Uncharted Territory

Steve and I are no longer employees.

In our 29 year history, he’s always had a job and I’ve sometimes had a job in addition to “mom”. We just finished our last two week commitment to Seaborne Airlines and soon he will join me on Always to begin the next chapter of our adventures.

Seaborne Twin Otter, Christainsted Harbor

It will be a unique experience. We have friends dropping aboard; after that, we have no time constraints other than those imposed by tide and weather. The boat is self-sufficient for water and power. Other than a diesel, LP and grocery top off, we can avoid marinas and crowds for quite awhile.

I’m looking forward to sleeping until I’m not tired, swimming in the clear ocean when I’m hot, hopefully fresh fish on occasion, time to read and write, and listening to Steve play guitar. And I’m excited to see what Steve does when he doesn’t have to do anything!

I’d be lying if I said “I’ll miss Seaborne”. I WILL miss the pilots and flying the Twin Otter, a great platform and perfect for the task. I met some very special people on both islands and look forward to coming back on Always for the promised sails. I will not miss the lack of management and support that allows the seaplane bases to deteriorate. I hope the promised improvements come soon for all that remain.

Going away party at Castaways-eventually I’ll miss the Pickle Backs!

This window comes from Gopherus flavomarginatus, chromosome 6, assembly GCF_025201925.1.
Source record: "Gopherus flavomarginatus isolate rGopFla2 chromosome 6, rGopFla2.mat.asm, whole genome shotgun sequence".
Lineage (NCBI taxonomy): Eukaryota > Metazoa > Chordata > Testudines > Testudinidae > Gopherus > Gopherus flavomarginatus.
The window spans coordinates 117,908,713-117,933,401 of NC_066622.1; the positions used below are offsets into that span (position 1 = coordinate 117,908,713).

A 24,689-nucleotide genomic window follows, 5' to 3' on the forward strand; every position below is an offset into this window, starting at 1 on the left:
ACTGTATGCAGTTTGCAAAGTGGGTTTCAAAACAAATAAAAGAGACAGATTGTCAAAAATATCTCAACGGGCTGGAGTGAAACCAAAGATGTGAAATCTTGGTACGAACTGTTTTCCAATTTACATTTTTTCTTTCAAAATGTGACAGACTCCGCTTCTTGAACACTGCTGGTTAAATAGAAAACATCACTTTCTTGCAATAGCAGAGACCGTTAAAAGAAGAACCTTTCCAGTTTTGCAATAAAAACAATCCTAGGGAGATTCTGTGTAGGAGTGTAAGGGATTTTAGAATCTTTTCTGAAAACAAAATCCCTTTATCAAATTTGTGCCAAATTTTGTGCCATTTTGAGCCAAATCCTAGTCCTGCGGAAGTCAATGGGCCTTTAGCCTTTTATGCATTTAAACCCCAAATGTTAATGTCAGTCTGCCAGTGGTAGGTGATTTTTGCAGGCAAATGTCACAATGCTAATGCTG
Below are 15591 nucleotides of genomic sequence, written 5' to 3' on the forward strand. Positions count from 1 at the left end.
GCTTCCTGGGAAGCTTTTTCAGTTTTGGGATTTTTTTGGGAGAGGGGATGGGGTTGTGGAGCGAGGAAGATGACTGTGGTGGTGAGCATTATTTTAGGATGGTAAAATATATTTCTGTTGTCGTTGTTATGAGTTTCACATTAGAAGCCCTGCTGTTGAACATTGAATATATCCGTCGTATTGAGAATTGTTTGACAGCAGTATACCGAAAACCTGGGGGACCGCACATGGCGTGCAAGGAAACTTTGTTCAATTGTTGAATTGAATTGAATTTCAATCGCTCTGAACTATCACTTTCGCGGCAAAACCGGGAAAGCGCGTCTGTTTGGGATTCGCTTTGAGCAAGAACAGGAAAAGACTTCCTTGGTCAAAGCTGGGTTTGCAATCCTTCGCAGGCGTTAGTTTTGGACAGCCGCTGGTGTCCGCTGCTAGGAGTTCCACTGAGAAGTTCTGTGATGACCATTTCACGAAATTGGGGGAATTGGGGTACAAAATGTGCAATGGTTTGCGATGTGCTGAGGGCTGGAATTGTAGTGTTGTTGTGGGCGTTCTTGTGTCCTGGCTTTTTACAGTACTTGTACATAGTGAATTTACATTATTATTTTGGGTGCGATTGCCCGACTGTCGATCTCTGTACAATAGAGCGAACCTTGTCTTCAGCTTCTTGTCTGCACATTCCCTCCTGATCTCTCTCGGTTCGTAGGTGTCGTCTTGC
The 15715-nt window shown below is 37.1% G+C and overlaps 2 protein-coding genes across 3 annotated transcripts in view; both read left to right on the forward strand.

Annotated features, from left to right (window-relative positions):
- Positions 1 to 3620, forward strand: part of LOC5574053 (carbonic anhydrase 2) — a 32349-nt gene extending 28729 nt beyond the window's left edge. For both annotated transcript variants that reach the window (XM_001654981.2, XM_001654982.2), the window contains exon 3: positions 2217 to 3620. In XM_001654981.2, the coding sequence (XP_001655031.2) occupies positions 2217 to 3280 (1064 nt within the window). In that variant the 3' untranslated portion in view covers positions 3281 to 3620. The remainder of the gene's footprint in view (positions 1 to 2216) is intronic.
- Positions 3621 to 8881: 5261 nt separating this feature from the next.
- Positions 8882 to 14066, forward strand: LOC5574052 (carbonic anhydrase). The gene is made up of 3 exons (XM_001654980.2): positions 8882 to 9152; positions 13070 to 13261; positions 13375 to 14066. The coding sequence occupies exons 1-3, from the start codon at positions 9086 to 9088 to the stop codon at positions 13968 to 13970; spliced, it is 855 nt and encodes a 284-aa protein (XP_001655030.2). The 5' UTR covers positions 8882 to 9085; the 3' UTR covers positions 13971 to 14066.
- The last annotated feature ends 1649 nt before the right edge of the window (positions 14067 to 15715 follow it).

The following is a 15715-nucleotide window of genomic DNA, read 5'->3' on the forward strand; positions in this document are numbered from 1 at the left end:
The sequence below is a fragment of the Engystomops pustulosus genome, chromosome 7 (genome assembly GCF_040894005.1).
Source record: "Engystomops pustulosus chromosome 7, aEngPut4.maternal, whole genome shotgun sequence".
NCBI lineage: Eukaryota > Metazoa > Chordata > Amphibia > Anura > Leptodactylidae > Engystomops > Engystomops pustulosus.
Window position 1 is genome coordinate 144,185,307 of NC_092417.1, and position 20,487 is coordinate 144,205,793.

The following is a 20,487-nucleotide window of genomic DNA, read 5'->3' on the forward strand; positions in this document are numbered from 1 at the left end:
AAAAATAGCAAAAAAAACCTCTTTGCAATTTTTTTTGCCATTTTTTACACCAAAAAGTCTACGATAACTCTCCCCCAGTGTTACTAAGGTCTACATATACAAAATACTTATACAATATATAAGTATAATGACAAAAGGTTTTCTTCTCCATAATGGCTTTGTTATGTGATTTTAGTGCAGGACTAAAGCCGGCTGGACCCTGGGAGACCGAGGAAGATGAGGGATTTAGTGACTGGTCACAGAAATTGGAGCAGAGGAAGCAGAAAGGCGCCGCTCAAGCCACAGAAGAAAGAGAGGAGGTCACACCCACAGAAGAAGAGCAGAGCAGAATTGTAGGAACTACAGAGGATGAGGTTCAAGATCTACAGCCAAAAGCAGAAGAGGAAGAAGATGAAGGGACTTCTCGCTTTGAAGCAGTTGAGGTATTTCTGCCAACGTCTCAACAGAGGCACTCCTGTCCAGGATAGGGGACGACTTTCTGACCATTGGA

Castaways’ #5 wings-can’t miss something I never had but don’t think these guys will either!

I’m glad we postponed our other plans for a year to experience St Croix and fly the Twin Otter. I appreciate being so welcomed and hope our paths cross again many times!

Safe travels,

J

The move onboard is complete!

Remember in last post how I laid out this 6 step plan to efficiently prep and move onboard? The actual process went differently…

Clean-I actually was able to do a lot of cleaning before gear came on board so checklist item #1-complete!

Salon cupboard (water pump and accumulator plus lots of empty space)

And step #2 was to evaluate the spaces so I’m counting that complete also; however, the existing mountain of bins were mostly for the 1160 and the 1260 is just a little bit bigger. I made adjustments but I might be making them for awhile…

The great galley bin shuffle!

In order, next steps were: boat gear, galley, beds and clothes…

In the end, clothes came first. We are living aboard now so we grabbed our bags from the camper and stuffed them in our bedroom. The guitars are still looking for their “spot” but they float from the small bedroom to our bed when guests are onboard. So last step became first here.

Next, we finished installing the air conditioning covers in both forward staterooms; so after I cleaned up, I made the beds. We needed a place to sleep and our daughter was coming and I wanted her room ready.

Well, we are living onboard so food would be nice…we empty the camper, buy fresh stores and I sort and store all the galley gear.

Spices and coffee
Staples, tea, instant caffeine
Inside the freezer

The remaining cupboards have dishes, pots, pans, baggies, cooking stuff and deep storage pantry refill stuff.

Last came the boat stuff. With a new boat, this “category” was woefully small. The good news is that space is available as we slowly accumulate all the spare parts, special tools and offshore gear that came with a used boat.

The “library”, systems manuals, part bins

All the boat stuff is stored amidship in the port hull. There are also lower cabinets outboard for larger bins which contain saws, drills, bolt cutters and other tools that aren’t needed often. Since the cabinet in the head has the water maker, the lower cabinet closest to the head has extra toiletries and the first aid kit.

So that’s it! In the end, it all came aboard, just not as I planned. What was duplicated or didn’t fit went back to storage.